How do I Become a Military Lawyer?

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  • Written By: Patrick Roland
  • Edited By: A. Joseph
  • Last Modified Date: 25 February 2020
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Military organizations frequently need legal counsel and representation. Armies, navies, air forces and other branches all have attorney corps that help in these situations. If you want to become a military lawyer, you must be an accredited attorney and a member of the military. In addition, you must be an expert on the legal aspects of your military branch, must meet citizenship requirements and often must within a specific range of ages.

Your first step to become a military lawyer is to obtain a bachelor's degree. Many students choose to study political science or criminal justice as preparation for law school, but most law schools have no undergraduate degree requirements. It can also be helpful to join a college military training group, such as the United States' Reserve Officer Training Corps (ROTC), in order to get a better perspective of how the military works. Next, you must attend an accredited law school, receive your Juris Doctorate degree and pass the bar exam. After these requirements have been met, you technically are qualified to join the ranks as a military defense lawyer, but there is still much preparation to be done.


After you have completed your education, it is wise to study each of your country's military branches and determine which one offers you an ideal challenge. The laws and legal issues for an army are completely different from those of an air force or a navy. Seek out individuals who have been military lawyers in the past or who currently are practicing and ask them questions about the job. It will be a big help to do some research if you want to become a military lawyer.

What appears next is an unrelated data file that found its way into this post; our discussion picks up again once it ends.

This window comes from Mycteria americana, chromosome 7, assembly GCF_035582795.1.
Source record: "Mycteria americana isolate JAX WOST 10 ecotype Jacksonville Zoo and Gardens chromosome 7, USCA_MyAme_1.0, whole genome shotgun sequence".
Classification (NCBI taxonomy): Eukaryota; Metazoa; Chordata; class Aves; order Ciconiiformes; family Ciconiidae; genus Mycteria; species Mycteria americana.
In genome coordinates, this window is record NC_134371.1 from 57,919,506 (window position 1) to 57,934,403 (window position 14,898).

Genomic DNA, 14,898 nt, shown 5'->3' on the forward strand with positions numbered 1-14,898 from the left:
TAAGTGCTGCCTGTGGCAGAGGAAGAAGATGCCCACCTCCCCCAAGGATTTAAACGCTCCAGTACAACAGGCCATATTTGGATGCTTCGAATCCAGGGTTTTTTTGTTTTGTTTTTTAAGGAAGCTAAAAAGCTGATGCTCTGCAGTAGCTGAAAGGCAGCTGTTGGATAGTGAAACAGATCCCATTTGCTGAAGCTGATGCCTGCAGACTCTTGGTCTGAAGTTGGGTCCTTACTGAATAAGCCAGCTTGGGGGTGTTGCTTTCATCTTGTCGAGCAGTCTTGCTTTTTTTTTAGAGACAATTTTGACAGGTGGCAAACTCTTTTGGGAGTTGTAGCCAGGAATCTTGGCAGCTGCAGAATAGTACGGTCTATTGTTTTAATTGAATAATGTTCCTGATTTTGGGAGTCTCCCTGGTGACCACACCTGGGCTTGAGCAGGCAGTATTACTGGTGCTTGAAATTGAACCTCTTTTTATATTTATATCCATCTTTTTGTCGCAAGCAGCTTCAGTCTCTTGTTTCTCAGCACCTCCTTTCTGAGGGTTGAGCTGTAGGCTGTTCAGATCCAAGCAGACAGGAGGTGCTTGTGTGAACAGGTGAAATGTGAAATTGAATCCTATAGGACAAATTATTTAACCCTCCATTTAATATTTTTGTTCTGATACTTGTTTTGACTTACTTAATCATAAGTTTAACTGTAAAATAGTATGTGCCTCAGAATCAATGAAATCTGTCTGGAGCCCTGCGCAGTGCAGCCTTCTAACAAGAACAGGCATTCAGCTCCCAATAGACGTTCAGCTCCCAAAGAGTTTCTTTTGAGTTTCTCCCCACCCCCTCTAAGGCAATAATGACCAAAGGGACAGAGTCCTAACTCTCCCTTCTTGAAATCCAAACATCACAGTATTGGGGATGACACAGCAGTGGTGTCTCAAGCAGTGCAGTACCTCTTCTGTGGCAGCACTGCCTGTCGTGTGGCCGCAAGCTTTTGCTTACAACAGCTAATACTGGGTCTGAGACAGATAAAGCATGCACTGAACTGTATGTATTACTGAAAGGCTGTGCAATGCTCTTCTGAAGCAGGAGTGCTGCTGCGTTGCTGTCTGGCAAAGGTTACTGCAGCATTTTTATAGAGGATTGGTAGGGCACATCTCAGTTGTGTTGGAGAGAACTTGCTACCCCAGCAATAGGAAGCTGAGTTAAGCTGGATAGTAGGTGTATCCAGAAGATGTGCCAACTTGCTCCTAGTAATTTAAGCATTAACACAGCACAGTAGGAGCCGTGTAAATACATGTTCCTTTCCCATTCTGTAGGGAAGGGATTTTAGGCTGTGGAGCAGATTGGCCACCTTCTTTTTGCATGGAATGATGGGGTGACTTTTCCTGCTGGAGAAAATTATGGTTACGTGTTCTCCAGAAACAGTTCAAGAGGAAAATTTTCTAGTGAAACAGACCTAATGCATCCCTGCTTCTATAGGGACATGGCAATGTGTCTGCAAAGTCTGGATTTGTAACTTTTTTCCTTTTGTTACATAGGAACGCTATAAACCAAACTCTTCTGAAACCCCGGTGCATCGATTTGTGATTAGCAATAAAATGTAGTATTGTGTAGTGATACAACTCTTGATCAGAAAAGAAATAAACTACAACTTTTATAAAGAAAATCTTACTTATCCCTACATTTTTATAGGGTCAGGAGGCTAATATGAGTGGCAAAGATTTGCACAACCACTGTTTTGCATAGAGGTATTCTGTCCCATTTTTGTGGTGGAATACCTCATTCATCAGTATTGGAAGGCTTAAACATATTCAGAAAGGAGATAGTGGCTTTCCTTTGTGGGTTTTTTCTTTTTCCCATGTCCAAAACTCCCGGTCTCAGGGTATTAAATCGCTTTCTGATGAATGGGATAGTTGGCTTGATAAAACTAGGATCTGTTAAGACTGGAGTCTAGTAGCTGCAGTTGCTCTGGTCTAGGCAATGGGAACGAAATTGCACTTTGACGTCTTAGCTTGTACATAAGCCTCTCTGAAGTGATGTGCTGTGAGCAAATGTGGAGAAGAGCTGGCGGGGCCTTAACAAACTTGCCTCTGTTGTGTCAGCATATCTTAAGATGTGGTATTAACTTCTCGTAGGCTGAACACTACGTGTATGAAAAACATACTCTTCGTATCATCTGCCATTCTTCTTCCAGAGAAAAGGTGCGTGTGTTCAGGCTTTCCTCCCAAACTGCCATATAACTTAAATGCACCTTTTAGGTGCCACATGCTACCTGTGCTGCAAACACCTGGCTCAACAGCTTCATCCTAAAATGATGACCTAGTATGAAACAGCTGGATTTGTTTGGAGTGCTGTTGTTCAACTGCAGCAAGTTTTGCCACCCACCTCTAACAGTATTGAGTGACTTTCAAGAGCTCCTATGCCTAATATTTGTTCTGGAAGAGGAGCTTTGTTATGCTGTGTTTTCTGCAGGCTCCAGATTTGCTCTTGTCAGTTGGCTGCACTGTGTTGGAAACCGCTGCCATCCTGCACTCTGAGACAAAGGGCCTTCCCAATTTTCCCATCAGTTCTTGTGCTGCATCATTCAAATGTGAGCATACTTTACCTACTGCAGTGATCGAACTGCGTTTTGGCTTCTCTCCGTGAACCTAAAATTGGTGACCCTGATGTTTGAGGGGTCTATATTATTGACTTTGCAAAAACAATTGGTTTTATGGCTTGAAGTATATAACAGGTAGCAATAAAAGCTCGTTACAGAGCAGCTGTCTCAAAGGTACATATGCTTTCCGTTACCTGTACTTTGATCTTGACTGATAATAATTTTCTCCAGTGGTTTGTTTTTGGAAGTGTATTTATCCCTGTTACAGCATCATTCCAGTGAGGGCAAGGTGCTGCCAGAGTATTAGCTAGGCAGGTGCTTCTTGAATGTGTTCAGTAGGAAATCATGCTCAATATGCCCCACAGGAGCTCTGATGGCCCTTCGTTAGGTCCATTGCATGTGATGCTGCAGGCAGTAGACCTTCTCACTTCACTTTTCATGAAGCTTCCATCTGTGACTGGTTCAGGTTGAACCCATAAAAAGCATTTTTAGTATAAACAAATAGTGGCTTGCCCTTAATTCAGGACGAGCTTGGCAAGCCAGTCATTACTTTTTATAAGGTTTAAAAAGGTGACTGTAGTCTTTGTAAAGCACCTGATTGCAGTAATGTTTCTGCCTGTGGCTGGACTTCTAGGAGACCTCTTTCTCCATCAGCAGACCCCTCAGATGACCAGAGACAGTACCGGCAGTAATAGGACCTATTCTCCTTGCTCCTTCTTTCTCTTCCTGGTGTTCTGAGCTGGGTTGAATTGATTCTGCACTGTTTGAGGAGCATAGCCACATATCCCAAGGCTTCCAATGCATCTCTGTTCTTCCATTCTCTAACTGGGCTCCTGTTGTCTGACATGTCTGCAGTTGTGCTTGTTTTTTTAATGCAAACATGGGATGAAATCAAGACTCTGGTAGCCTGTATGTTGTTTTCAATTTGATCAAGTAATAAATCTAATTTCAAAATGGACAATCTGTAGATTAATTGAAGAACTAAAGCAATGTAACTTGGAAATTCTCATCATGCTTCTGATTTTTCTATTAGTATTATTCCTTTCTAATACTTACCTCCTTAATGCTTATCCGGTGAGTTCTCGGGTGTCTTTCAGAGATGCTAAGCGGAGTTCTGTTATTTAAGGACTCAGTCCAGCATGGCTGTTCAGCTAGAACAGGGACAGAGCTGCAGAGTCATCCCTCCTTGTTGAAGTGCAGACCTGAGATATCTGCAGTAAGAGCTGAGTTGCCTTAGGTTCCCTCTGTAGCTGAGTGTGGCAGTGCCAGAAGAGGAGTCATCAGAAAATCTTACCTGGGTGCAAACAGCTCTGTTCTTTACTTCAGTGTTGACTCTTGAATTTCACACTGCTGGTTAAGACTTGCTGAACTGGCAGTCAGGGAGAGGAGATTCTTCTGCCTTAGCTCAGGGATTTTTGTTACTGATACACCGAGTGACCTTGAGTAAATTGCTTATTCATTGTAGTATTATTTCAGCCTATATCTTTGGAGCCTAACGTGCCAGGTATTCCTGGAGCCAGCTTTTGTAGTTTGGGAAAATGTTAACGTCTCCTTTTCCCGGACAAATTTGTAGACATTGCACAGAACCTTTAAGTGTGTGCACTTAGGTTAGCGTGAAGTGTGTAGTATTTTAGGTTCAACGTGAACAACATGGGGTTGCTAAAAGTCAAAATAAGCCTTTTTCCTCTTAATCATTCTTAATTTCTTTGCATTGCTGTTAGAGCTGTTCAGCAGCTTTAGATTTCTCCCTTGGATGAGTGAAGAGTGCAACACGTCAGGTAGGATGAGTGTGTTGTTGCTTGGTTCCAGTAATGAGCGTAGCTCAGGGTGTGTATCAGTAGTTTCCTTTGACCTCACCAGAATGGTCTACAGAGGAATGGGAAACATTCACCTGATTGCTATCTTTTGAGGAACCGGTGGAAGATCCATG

In addition, you also should inquire about each branch's demands to join the military corps. All will require you to be an accredited lawyer to try court cases, but some military organizations have other requirements. For example, in the United States, an army lawyer must be a U.S. citizen and be younger than 42 years old in order to become a military lawyer.

Finally, after you have researched the many requirements necessary to become a military lawyer, you will need to contact that branch's military corps. Most military attorneys go through a training process of learning about the military and the unique counseling and defending needs of the job. After this preliminary training period, you usually will be required to serve a minimum of four years of duty with an option for more.


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Go to just about any law school and you'll usually find at least one student who is a military officer with one assignment -- graduate and pass the bar. Those students go on to serve as military lawyers for a certain number of years as part of the deal -- the military pays for their education, room and board in exchange for their service after graduation.

Want to be a military lawyer? Find out what you have to do to get on the track to have the military send you to law school.

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